Yesterday I was ambling to the office thinking about the tediosity of having to sort out all my papers for the end of my VAT quarter. Errm - “tediosity”?! Good lord.
I realised I might have been reading a bit too much Louise Rennison, creator of the gloriously loopy and very funny teenager Georgia Nicholson (star of e.g. Angus, Thongs and Full Frontal Snogging). The previous week I’d been immersed in Blandings Castle and my vocabulary took on a distinctly 1930s tinge with a side vocabulary related to portly porkers ....... And the week before that I was trying to read Justine, the first of Lawrence Durrell’s Alexandrian quartet. (It’s hard work, but an interesting style.)
Research suggests that people who read good quality, well-constructed material (“deep reading”) engage their brain in multiple complex cognitive functions.
I have to do quite a bit of heavy duty reading for work, but I love reading for pleasure and relaxation and it seems my book wormery is giving my brain a good work-out at the same time.
The skim reading associated with social media doesn’t involve much more than understanding and decoding words. Deep reading involves reading that is slow, immersive, emotional and complex. When you are deep reading, you are absorbing language rich in detail, allusion, and metaphor. This style of reading works to engage the part of the brain regions that allow the reader to feel as though they are experiencing the event. Deep readers enter the mind of the author.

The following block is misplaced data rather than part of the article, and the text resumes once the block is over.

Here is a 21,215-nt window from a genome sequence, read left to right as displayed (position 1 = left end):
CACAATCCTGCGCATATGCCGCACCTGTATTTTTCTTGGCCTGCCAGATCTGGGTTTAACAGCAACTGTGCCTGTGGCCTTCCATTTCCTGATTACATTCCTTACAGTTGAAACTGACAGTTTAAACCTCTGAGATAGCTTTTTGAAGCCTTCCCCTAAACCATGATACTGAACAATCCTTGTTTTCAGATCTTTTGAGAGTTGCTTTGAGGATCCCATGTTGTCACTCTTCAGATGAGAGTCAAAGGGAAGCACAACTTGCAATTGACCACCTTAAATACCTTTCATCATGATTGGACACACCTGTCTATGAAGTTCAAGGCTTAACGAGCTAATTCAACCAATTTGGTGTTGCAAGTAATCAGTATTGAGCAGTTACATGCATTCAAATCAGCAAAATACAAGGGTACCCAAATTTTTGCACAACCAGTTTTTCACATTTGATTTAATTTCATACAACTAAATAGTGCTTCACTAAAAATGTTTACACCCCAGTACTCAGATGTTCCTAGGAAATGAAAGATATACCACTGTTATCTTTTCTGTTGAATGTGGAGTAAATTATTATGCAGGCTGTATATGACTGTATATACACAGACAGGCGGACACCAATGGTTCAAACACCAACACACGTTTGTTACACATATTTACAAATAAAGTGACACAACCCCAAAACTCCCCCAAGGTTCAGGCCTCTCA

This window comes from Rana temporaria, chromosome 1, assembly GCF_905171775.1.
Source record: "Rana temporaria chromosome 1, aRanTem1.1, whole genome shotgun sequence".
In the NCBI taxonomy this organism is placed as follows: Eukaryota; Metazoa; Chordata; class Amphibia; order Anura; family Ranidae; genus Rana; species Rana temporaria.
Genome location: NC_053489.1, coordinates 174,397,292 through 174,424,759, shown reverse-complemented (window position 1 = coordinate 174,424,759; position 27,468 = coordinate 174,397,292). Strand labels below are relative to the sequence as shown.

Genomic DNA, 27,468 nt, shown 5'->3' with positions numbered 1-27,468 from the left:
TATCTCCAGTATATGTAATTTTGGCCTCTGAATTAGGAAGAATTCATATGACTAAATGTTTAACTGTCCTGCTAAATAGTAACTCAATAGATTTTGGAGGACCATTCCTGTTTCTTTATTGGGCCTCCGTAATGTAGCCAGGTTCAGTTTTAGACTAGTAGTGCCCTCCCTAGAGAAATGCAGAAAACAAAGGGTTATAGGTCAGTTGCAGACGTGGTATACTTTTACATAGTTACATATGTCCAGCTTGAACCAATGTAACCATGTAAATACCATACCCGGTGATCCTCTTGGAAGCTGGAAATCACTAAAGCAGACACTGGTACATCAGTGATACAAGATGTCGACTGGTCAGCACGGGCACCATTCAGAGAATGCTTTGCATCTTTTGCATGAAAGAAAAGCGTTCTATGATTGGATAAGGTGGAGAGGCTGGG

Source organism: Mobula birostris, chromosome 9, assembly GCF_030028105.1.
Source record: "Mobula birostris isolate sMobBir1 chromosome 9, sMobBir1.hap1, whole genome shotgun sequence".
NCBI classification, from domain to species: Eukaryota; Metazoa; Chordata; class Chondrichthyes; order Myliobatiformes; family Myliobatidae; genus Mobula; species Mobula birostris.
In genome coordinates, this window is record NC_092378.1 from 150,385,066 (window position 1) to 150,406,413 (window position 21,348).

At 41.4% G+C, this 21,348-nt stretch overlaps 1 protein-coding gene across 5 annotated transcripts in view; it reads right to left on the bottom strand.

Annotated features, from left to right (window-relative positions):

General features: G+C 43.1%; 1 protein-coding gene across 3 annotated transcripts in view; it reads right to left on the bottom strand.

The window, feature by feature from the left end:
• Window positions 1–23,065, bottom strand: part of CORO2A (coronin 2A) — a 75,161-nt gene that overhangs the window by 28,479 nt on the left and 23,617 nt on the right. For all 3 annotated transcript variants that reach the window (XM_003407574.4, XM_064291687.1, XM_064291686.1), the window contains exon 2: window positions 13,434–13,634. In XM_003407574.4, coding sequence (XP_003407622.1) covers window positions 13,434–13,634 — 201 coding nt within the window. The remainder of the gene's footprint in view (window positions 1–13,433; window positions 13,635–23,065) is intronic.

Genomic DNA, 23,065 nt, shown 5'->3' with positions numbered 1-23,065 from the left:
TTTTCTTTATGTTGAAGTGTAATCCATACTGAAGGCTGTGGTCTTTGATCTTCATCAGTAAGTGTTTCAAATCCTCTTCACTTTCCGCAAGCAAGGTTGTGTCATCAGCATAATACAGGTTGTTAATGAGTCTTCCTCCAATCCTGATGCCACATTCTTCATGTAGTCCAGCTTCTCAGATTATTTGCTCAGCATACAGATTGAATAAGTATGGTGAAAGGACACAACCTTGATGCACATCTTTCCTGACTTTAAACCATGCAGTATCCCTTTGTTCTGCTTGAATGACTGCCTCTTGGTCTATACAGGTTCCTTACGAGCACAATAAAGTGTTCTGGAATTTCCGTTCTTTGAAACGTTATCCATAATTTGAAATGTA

Reading literary fiction makes way for better performance on tests of affective theory of mind, or understanding others’ thinking and wellbeing. It’s an exercise that promotes brain health, boosting levels of empathy because you practice reflection, analysis, and personal subtext.
Skim reading doesn’t achieve this. It fails to prompt the analysis that provokes deeper thoughts and the material is rapidly forgotten.
An article published in the Journal of Consciousness Studies reported that more emotionally charged writing works to arouse several regions in the brain that respond to music. When comparing reading poetry and prose, researchers found that poetry activates the posterior cingulate cortex and medial temporal lobes — both of which are linked to self-analysis.
If you are what you eat, equally you are what you read. The information that you absorb mentally informs your thinking patterns, and influences your output in the form of the decisions you make, the work you produce, and the interactions you have.
This all means that good quality reading is going to be good for business and we should be encouraging our teams and workers to read good quality material. Have a library at work which people can dip into. Start a book club. Get people using their brains in a different way. You’ll also find that when people read properly their writing style improves and so does their grammar and punctuation.
We all lead busy lives, and with so many other commitments, it’s understandable that many people say there isn’t always time in the day to read. But is that quite right? When you spend 20 minutes scrolling down your Facebook feed, you’re reading. When you choose to click on an enticing title from a questionable news source, you’re reading. When you browse without reason, you’re reading. It’s just that you’re skim reading and it won’ do you any good.
One of most important skills in life is how you think. To get a bit of brain exercise going, reduce aimless browsing, pointless news, and social media feeds. Add some classics, read good fiction, and learn from people who think deeply. The quality of your mind depends on it.
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Copyright © 2018 all rights reserved. You may copy or distribute this blog as long as this copyright notice and full information about contacting the author are attached. The author is Kate Russell of Russell HR Consulting Ltd.
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